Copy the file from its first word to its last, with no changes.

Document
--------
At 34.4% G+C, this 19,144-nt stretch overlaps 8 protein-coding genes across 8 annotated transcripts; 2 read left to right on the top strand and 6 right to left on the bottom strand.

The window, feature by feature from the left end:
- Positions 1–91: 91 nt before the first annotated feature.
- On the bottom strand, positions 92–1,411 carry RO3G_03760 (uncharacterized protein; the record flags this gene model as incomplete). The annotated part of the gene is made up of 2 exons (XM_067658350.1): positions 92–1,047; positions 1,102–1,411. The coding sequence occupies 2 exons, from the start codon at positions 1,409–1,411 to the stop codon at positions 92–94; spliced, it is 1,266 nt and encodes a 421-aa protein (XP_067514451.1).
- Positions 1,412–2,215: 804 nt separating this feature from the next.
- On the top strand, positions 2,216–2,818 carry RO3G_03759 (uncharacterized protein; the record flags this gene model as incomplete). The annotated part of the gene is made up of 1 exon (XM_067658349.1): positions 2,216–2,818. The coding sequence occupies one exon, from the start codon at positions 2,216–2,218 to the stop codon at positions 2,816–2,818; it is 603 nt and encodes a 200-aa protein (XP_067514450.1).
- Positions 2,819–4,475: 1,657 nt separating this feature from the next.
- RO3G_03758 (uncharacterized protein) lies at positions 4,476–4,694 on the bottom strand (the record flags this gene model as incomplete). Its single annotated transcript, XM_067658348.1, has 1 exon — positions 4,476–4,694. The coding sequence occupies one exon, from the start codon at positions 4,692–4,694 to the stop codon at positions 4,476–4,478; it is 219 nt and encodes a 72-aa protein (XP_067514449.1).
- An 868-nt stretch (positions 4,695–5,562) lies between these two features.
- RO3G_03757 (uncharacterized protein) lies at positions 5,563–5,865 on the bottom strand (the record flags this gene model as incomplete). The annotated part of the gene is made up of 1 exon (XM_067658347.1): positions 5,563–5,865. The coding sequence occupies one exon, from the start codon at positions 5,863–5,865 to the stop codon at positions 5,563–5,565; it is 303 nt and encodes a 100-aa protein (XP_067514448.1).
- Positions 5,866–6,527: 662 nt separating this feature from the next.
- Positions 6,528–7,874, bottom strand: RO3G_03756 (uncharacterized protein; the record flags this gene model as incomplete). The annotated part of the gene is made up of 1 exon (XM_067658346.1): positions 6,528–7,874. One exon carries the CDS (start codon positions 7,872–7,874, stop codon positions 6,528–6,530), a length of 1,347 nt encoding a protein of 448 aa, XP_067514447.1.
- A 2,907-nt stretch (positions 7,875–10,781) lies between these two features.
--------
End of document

At 34.4% G+C, this 19,144-nt stretch overlaps 8 protein-coding genes across 8 annotated transcripts; 2 read left to right on the top strand and 6 right to left on the bottom strand.

The window, feature by feature from the left end:
- Positions 1–91: 91 nt before the first annotated feature.
- On the bottom strand, positions 92–1,411 carry RO3G_03760 (uncharacterized protein; the record flags this gene model as incomplete). The annotated part of the gene is made up of 2 exons (XM_067658350.1): positions 92–1,047; positions 1,102–1,411. The coding sequence occupies 2 exons, from the start codon at positions 1,409–1,411 to the stop codon at positions 92–94; spliced, it is 1,266 nt and encodes a 421-aa protein (XP_067514451.1).
- Positions 1,412–2,215: 804 nt separating this feature from the next.
- On the top strand, positions 2,216–2,818 carry RO3G_03759 (uncharacterized protein; the record flags this gene model as incomplete). The annotated part of the gene is made up of 1 exon (XM_067658349.1): positions 2,216–2,818. The coding sequence occupies one exon, from the start codon at positions 2,216–2,218 to the stop codon at positions 2,816–2,818; it is 603 nt and encodes a 200-aa protein (XP_067514450.1).
- Positions 2,819–4,475: 1,657 nt separating this feature from the next.
- RO3G_03758 (uncharacterized protein) lies at positions 4,476–4,694 on the bottom strand (the record flags this gene model as incomplete). Its single annotated transcript, XM_067658348.1, has 1 exon — positions 4,476–4,694. The coding sequence occupies one exon, from the start codon at positions 4,692–4,694 to the stop codon at positions 4,476–4,478; it is 219 nt and encodes a 72-aa protein (XP_067514449.1).
- An 868-nt stretch (positions 4,695–5,562) lies between these two features.
- RO3G_03757 (uncharacterized protein) lies at positions 5,563–5,865 on the bottom strand (the record flags this gene model as incomplete). The annotated part of the gene is made up of 1 exon (XM_067658347.1): positions 5,563–5,865. The coding sequence occupies one exon, from the start codon at positions 5,863–5,865 to the stop codon at positions 5,563–5,565; it is 303 nt and encodes a 100-aa protein (XP_067514448.1).
- Positions 5,866–6,527: 662 nt separating this feature from the next.
- Positions 6,528–7,874, bottom strand: RO3G_03756 (uncharacterized protein; the record flags this gene model as incomplete). The annotated part of the gene is made up of 1 exon (XM_067658346.1): positions 6,528–7,874. One exon carries the CDS (start codon positions 7,872–7,874, stop codon positions 6,528–6,530), a length of 1,347 nt encoding a protein of 448 aa, XP_067514447.1.
- A 2,907-nt stretch (positions 7,875–10,781) lies between these two features.